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Original Issue


A damp, chill gray seems to color everything on the Illinois
campus this January day, and as Kevin Turner strides into
Assembly Hall, the Illini basketball arena, he has his black
scarf folded in a precise V under his neck, just as his late
grandmother Pinkie would have liked. "I've had lots of sadness
in my life," he says in a tone of elegiac regret, "but sadness
has had a positive effect. It has made me stronger."

By sinking enough fallaway jumpers to be scoring 16.6 points a
game through last weekend, Turner, a 6'3" senior guard, was
helping the 13-7 Illini confound predictions that they would
finish no better than seventh in the Big Ten. They were in a
four-way tie for second after Sunday's 64-53 win over No. 16
Michigan as Turner led the way with 17 points. Three weeks
earlier he put together back-to-back career highs of 32 points,
against UCLA, and 35, against Indiana. "After all Kevin's been
through, it's great to see him succeed," says coach Lon Kruger.
"He's had an unfortunate run."

When Kevin was eight months old, his father was stabbed to death
in a robbery on Chicago's South Side. Grandma Pinkie, who raised
Kevin, died from a stroke in 1990. Three summers ago his mother,
Yvette Jackson, fell victim to cancer. In March '96, his only
sibling, older brother Kenneth, was fatally shot while walking
to the grocery store, an innocent bystander caught in the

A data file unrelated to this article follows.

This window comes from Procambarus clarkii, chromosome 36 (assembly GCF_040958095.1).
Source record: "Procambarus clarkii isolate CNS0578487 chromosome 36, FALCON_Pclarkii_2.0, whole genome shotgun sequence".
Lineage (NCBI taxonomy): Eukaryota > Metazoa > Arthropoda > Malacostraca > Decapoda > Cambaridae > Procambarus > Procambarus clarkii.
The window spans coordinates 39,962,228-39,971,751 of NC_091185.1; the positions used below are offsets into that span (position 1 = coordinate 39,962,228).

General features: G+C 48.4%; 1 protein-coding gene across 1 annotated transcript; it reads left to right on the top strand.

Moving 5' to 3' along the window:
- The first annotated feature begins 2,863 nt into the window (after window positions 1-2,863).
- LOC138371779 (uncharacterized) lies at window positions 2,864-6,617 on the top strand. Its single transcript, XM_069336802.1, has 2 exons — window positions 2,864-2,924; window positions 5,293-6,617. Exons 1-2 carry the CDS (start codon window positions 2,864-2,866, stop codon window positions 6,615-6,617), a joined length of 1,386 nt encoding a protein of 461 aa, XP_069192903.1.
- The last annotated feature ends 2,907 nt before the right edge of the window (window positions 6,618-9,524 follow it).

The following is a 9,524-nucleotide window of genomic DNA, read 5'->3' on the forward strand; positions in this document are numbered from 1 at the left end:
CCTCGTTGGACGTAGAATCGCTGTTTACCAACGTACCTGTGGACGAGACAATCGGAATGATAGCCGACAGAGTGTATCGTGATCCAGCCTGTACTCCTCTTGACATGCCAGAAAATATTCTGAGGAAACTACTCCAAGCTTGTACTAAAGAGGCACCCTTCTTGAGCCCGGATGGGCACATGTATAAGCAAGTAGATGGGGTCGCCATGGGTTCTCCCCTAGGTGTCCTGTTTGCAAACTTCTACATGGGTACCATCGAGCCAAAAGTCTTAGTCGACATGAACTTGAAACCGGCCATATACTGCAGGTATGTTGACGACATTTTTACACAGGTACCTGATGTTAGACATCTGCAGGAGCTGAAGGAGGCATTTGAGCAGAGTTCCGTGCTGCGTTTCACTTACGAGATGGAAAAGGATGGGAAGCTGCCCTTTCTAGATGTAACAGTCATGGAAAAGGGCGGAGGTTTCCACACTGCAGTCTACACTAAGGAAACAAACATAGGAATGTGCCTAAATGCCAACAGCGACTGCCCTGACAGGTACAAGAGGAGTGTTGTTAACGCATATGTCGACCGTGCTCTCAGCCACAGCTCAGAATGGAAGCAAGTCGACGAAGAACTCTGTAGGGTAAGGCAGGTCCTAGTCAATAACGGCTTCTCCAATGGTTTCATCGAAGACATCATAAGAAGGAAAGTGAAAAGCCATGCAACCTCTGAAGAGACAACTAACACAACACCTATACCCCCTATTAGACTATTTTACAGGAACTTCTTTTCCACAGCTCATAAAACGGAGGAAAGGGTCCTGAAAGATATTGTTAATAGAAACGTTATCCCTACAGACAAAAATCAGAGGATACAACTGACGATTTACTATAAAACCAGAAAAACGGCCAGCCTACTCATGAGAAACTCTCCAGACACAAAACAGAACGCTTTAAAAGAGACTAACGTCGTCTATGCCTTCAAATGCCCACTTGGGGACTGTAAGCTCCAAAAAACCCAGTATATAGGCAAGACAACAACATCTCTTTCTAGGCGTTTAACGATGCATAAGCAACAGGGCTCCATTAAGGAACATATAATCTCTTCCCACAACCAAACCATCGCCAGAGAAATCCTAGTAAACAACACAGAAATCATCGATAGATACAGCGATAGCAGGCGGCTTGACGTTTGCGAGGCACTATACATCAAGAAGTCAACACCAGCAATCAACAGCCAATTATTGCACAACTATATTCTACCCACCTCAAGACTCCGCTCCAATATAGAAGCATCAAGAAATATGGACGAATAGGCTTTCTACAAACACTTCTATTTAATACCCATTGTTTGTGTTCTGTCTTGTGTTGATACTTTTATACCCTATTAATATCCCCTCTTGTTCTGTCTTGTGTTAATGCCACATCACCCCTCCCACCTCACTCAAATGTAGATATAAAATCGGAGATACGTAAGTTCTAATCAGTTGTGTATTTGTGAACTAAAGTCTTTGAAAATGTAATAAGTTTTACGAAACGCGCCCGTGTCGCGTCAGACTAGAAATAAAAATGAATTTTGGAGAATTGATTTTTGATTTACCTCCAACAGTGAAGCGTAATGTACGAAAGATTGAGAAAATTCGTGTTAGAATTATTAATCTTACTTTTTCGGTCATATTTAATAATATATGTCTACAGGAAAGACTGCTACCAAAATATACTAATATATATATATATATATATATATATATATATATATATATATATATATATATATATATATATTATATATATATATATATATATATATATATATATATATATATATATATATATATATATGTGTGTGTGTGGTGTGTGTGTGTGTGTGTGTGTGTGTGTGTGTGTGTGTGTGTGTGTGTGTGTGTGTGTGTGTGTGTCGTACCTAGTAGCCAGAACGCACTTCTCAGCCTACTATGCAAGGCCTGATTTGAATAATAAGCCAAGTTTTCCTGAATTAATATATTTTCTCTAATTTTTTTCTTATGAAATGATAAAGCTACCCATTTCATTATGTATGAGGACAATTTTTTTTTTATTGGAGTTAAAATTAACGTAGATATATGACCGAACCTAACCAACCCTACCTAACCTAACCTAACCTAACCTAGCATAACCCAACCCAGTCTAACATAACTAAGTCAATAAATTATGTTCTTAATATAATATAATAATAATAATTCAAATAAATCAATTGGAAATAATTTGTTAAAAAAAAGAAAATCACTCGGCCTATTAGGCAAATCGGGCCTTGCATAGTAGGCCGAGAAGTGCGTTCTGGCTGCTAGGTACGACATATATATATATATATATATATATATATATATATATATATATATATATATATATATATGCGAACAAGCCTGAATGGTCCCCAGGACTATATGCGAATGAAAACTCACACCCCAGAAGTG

crossfire of warring gangs. "When I heard, I didn't know what to
say," Kevin recalls. "I couldn't say anything." His immediate
family was gone by the time he was 20.

Normally Turner talks about as often as he smiles--which is
hardly ever. "It's hard for him to speak to people," says his
roommate, senior forward Jarrod Gee. "He had to give a speech in
one of our classes and got so nervous his palms began to sweat."
Turner was known as the Quiet Assassin at Chicago's Simeon High,
but that was for the unobtrusive way he scored in bunches while
averaging 21.0 points his senior year. "He wasn't heavily
recruited," says Simeon coach Bob Hambric. "I had to twist arms
at Illinois to get him a scholarship."

Turner, who was inconsistent in his first two seasons in
Champaign, rode the bench until Kruger took over in March '96
and installed a three-guard offense. Buoyed by Turner's
long-range shooting, the Illini made the NCAA tournament last
year but lost in the second round to Tennessee-Chattanooga 75-63.

"Tragedy has matured Kevin as a player," says Gee. "He's
hungrier, more focused on the court. He takes charge. His
confidence in himself gives us confidence as a team."

Turner says he is inspired by the memory of his family. "People
used to say I looked like I was mad at the world," he says, "but
before each game I think about my father, my grandmother, my
mother and my brother. That puts me at peace."


COLOR PHOTO: JONATHAN DANIEL Turner's turning heads with 16.6 points a game. [Kevin Turner in game]